Max Cooper talks to us and Patrick from grobi.tv about his album Emergence as a holistic work of art. Dolby Atmos, the immersive sound concept of choice, is of course a must. Here is the link to the stream and afterwards the recording as video-on-demand. For those who prefer to read, here is the text summary of the interview with Max Cooper.
How did stereo develop into Dolby Atmos? Can you describe your perspective as a musician? You, in particular, have an interesting story, since you started out as a scientist.
Music has always been part of my life, but I always pursued science in school. I went into research and music was a hobby. At some point I discovered music production and became really addicted to it. I loved the opportunity to express myself, and I put a lot of work into it.
Then I got my PhD and got into the cycles of post-academic funding and that life was hard. And with music, by chance I got a few gigs and released some stuff and before I knew it, music took over my life. I’ve always had this love of nature, fine art, and scientific ideas, and at some point I just thought, why not try to combine those things.
Emergence was the first major project I put together this way. I started with the scientific concept of emergence and divided it into many chapters with different ways of looking at this concept.
In clubs and at festivals you have a live show, but the more I worked on it, the more I realized that this is something you can watch at home. So we did all the music videos and finally this Dolby Atmos experience.
My love of visual art translates musically as a love of spatiality in music. I love structure and form. And spatiality is a great way to literally present a structure or a form that you can have as a piece or sculpture, even on a sound level. And being able to experience this spatiality in auditory form is ultimately what brought me to this point in music.
What is the situation like for you at the moment because of the pandemic? Did you have time for new projects?
I haven’t played live in almost a year now, it’s crazy.
Work on the new album is almost complete. I have talked to many visual artists and mathematicians. The most fun part of these projects is usually collaborating with scientists and people outside of my musical field.
So I’ve been writing a lot of music and preparing a lot of things for when you can play live shows again. But I also put together a project with social distance in mind, which will take place in Belgium in a few months. So other opportunities have come up, new opportunities to present my art.
When did you first hear about Dolby Atmos?
I can’t remember when I first became aware of it. As a kid, I had cassettes with Dolby on them, so it was always in my head as a company. I knew they were the people who made high-end audio. At some point it probably came through my manager, he said he was in touch with Dolby and it just went from there. I built a very good relationship with the guys at Dolby in London and San Francisco. Also, I had already experimented with surround sound at that point.
The first spatial sound project I ever did was with 4D Sound. These guys are originally from Amsterdam, but are now based in Budapest. 4D Sound is another object-based system where you send sound to speakers and build three-dimensional structures and then map those structures. So I already had experience with this concept of taking a piece of music and imagining it as a physical structure and mapping it onto an object-based system. Dolby Atmos was a very natural transition for me.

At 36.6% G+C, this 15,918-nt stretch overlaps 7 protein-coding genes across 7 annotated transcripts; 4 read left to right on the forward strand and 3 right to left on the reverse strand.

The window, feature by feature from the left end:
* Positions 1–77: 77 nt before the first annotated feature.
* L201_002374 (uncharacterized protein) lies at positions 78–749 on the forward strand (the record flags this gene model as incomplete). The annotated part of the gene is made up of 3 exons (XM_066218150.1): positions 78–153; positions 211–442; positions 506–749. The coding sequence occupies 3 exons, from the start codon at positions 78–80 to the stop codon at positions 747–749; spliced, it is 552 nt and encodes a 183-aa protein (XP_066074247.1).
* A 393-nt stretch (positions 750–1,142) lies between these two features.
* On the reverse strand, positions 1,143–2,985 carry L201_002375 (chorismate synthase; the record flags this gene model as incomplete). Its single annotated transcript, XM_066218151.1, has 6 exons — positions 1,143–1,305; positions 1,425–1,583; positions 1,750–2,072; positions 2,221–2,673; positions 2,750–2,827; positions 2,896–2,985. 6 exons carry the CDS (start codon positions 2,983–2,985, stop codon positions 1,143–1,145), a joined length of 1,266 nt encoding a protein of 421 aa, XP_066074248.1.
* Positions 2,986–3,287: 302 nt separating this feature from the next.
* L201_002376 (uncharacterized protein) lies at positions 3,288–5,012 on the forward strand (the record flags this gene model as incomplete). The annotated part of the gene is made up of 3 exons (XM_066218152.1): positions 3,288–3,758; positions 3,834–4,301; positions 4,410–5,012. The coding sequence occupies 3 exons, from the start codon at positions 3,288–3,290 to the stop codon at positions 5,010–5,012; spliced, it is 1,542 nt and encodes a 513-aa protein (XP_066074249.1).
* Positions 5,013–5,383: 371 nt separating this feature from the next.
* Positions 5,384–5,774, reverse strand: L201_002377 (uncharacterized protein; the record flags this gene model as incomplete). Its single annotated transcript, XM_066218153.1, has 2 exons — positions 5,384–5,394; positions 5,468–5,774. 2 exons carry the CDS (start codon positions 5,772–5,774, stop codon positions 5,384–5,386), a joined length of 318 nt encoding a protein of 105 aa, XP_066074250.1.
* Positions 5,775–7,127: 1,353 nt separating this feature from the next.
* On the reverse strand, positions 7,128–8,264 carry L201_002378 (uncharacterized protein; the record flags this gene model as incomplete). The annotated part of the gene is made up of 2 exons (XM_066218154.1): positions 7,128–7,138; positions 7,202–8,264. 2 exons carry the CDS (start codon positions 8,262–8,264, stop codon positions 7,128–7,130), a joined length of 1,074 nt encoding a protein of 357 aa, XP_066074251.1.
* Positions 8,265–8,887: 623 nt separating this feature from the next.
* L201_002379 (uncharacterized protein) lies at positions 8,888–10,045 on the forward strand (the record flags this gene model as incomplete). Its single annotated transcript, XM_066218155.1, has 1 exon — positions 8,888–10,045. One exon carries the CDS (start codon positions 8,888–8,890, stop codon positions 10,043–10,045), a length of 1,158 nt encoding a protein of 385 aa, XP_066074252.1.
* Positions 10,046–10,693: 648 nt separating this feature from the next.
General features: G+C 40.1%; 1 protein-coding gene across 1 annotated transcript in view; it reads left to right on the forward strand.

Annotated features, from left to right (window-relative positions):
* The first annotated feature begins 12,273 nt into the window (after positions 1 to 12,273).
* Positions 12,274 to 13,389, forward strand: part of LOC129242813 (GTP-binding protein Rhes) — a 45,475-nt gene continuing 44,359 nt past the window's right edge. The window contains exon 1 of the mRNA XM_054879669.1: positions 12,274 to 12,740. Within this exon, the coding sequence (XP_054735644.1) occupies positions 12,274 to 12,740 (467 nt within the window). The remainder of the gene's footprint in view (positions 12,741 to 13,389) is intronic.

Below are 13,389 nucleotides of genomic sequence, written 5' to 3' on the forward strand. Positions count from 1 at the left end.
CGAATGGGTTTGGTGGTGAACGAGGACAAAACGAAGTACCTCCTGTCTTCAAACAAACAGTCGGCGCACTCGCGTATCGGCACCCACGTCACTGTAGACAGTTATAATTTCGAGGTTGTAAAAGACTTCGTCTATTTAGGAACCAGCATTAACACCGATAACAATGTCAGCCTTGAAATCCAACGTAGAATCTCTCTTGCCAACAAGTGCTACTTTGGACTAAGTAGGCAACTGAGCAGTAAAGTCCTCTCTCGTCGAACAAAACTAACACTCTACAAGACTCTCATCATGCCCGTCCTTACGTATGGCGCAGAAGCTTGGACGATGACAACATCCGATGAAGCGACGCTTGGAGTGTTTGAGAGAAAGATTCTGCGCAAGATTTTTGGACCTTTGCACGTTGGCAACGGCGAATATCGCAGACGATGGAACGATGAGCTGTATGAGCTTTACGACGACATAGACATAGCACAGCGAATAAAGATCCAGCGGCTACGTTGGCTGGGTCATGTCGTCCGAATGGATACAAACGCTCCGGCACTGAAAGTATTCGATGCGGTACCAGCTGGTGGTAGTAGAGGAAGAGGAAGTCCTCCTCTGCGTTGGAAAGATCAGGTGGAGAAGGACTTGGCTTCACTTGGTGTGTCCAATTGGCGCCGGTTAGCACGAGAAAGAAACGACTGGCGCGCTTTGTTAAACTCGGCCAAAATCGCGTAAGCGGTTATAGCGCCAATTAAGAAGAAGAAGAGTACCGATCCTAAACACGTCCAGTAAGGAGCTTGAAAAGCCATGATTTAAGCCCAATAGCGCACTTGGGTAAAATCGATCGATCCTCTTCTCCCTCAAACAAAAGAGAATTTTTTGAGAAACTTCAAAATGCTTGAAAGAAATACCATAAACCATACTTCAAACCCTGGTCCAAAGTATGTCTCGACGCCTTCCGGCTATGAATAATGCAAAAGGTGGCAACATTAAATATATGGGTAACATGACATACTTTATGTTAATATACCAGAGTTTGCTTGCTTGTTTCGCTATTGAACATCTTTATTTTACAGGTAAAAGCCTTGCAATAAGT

Spatiality is as much a part of music as timbre or melody. You can put musical information into spatial structures and you can use spatiality to convey ideas. I use it as a means of expression, not just to do tricks.
I still think it’s an underused tool, you can do a lot more with it and it’s an exciting time to be part of it.
Does the visual come after the music? When you have visual ideas – do you ask other artists to visualize them?
No, I’ve moved more and more to having the visuals come first. I mentioned before that I’m talking to a lot of different people outside of music right now about ideas. What I like to do is develop a lot of visual ideas and stories first and then decide from that what the music should be. The visual ideas often come before the music. Not always, but I like to work that way. Although I am a musician, the visual is in many ways more fundamental to me than the music. I think about music in very visual terms, music has a certain structure and you can think of a piece of music as a structural unit.
What I’ve done for the last couple of albums has been to write down all these different ideas in a document and send them to visual artists to interpret. And sometimes they deliver very precisely and sometimes they have a different way of doing it and it’s better. There is no one-size-fits-all mechanism as I work with very different people, but I do start with a lot of visual ideas to root the process.
When I first saw you in Cologne, there were all these visual installations on the walls. Is that the case with every show? Are the visuals and the music the same on a tour?
I’ve developed a system where I map what I think works visually to what I think works with the music. I often collaborate with visual artists. They provide me with all this material, a lot of video clips and different layers. And then I have my audio side, again lots of audio clips, lots of layers, lots of effects and ways to recombine things in Ableton, and then I have Resolume, which does something similar for video clips. And I have many, many mappings. So if I adjust this frequency on this synth, I want the visual to adjust in this particular way.